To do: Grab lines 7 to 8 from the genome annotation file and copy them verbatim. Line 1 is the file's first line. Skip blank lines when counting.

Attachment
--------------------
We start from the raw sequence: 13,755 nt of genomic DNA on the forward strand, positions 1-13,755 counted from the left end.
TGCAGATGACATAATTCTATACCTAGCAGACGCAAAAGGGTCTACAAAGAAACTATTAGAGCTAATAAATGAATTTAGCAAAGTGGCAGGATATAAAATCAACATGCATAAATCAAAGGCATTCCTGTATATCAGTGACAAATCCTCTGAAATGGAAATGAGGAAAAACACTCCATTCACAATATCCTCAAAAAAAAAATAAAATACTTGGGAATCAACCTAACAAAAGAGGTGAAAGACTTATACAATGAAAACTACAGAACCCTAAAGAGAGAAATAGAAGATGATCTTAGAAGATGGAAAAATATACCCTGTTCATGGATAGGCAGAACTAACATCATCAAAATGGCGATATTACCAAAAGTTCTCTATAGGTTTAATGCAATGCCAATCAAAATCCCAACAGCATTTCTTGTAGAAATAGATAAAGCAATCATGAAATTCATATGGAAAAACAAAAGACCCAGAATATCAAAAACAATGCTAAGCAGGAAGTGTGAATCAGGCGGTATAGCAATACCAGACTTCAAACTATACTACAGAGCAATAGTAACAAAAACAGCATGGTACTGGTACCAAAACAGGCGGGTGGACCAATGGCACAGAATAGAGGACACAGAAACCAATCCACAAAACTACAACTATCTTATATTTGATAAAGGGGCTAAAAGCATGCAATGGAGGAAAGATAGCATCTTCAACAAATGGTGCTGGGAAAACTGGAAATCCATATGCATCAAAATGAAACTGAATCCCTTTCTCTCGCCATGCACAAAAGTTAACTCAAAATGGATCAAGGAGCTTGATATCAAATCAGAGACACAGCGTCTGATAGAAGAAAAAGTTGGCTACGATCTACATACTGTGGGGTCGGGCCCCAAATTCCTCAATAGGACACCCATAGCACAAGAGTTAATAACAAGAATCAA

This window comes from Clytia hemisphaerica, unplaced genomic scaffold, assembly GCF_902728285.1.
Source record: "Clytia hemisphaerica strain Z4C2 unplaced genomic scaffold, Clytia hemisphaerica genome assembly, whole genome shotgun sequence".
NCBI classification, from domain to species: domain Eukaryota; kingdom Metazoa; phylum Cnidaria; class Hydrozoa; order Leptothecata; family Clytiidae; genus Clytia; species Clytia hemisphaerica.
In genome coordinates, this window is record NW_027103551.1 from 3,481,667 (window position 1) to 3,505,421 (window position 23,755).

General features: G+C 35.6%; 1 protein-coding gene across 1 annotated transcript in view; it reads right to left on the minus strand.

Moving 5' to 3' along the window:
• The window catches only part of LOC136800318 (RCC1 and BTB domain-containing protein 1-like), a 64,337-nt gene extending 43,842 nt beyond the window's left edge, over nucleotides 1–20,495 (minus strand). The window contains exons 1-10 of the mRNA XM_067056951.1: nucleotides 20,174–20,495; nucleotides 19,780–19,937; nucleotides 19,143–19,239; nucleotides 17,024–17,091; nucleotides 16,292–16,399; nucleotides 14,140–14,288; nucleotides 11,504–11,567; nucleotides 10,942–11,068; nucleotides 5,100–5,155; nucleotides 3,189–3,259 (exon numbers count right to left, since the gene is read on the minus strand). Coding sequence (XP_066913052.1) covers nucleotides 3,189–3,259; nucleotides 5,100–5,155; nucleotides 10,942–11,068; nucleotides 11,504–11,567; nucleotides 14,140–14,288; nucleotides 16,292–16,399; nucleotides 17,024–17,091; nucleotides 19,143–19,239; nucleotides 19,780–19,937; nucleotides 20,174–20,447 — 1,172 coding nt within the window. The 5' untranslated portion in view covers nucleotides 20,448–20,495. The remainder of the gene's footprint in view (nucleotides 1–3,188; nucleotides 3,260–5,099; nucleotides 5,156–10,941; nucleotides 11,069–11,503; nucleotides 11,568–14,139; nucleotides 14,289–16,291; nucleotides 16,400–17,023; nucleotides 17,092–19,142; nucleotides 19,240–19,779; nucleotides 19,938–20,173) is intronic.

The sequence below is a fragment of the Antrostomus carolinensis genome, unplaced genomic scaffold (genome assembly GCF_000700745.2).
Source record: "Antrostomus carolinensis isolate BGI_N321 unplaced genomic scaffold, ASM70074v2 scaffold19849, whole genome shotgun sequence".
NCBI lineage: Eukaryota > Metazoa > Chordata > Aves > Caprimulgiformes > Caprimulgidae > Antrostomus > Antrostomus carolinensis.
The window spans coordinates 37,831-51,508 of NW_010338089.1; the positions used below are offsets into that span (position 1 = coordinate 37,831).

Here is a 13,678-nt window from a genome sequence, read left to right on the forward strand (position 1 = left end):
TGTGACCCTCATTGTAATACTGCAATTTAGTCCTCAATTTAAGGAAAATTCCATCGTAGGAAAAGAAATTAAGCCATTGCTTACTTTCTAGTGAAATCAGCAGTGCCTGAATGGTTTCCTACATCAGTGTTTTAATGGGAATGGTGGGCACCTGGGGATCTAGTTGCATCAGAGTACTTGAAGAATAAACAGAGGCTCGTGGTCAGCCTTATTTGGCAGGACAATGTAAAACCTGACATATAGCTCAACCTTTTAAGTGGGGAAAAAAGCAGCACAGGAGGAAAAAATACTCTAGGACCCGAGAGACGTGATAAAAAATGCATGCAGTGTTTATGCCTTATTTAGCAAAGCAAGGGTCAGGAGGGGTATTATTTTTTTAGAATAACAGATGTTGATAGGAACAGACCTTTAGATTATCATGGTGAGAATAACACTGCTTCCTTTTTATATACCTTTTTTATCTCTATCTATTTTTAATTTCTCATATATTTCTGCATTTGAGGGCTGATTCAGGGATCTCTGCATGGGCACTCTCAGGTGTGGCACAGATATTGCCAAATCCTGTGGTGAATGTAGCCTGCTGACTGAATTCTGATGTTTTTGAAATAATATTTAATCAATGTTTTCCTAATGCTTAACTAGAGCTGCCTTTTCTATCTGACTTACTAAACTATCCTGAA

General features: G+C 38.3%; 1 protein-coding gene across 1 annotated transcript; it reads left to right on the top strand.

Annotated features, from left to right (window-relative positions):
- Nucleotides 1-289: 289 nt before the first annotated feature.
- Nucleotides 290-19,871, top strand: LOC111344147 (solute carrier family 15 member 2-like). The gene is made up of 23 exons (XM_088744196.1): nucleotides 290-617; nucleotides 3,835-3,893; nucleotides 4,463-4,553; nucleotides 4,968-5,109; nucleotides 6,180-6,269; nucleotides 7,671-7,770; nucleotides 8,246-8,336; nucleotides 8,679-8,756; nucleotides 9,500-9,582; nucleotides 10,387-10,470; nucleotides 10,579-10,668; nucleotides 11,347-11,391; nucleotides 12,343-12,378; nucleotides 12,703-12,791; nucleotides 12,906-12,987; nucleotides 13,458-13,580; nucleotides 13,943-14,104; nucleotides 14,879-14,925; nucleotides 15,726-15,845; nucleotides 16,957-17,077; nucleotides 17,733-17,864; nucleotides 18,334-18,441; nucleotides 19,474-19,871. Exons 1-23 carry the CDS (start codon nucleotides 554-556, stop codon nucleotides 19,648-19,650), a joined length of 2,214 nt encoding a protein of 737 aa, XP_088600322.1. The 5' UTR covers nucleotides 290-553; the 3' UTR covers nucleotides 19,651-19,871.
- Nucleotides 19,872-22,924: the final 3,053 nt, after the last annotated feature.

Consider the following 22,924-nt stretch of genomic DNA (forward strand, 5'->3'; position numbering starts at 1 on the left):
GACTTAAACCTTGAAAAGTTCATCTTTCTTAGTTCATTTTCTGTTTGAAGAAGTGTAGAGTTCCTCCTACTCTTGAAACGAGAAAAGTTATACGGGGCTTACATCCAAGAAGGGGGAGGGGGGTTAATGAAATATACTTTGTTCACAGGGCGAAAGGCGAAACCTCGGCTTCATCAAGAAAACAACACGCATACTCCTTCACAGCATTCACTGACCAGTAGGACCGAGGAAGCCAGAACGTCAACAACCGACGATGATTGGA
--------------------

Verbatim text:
General features: G+C 35.6%; 1 protein-coding gene across 1 annotated transcript in view; it reads right to left on the minus strand.

Moving 5' to 3' along the window: